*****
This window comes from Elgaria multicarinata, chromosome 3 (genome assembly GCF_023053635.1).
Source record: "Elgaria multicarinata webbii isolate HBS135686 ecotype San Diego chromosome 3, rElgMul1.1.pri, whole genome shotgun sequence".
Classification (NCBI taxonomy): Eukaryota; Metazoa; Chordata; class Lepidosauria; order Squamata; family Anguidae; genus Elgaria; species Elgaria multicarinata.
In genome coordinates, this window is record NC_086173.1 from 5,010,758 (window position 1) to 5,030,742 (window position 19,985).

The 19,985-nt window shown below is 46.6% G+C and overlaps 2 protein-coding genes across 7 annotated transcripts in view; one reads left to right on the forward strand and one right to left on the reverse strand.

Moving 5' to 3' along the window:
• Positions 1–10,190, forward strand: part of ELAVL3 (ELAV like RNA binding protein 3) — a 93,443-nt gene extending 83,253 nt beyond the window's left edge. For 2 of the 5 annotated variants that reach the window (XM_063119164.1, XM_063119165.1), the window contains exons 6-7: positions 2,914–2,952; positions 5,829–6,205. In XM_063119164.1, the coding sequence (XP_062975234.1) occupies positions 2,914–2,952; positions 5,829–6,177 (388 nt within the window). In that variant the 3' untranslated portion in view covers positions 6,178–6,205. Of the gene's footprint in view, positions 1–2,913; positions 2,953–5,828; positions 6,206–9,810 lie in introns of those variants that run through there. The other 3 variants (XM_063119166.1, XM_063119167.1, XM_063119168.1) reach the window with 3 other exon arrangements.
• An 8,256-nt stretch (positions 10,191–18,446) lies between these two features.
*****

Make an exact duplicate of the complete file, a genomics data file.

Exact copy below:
This window comes from Elgaria multicarinata, chromosome 3 (genome assembly GCF_023053635.1).
Source record: "Elgaria multicarinata webbii isolate HBS135686 ecotype San Diego chromosome 3, rElgMul1.1.pri, whole genome shotgun sequence".
Classification (NCBI taxonomy): Eukaryota; Metazoa; Chordata; class Lepidosauria; order Squamata; family Anguidae; genus Elgaria; species Elgaria multicarinata.
In genome coordinates, this window is record NC_086173.1 from 5,010,758 (window position 1) to 5,030,742 (window position 19,985).

The 19,985-nt window shown below is 46.6% G+C and overlaps 2 protein-coding genes across 7 annotated transcripts in view; one reads left to right on the forward strand and one right to left on the reverse strand.

Moving 5' to 3' along the window:
• Positions 1–10,190, forward strand: part of ELAVL3 (ELAV like RNA binding protein 3) — a 93,443-nt gene extending 83,253 nt beyond the window's left edge. For 2 of the 5 annotated variants that reach the window (XM_063119164.1, XM_063119165.1), the window contains exons 6-7: positions 2,914–2,952; positions 5,829–6,205. In XM_063119164.1, the coding sequence (XP_062975234.1) occupies positions 2,914–2,952; positions 5,829–6,177 (388 nt within the window). In that variant the 3' untranslated portion in view covers positions 6,178–6,205. Of the gene's footprint in view, positions 1–2,913; positions 2,953–5,828; positions 6,206–9,810 lie in introns of those variants that run through there. The other 3 variants (XM_063119166.1, XM_063119167.1, XM_063119168.1) reach the window with 3 other exon arrangements.
• An 8,256-nt stretch (positions 10,191–18,446) lies between these two features.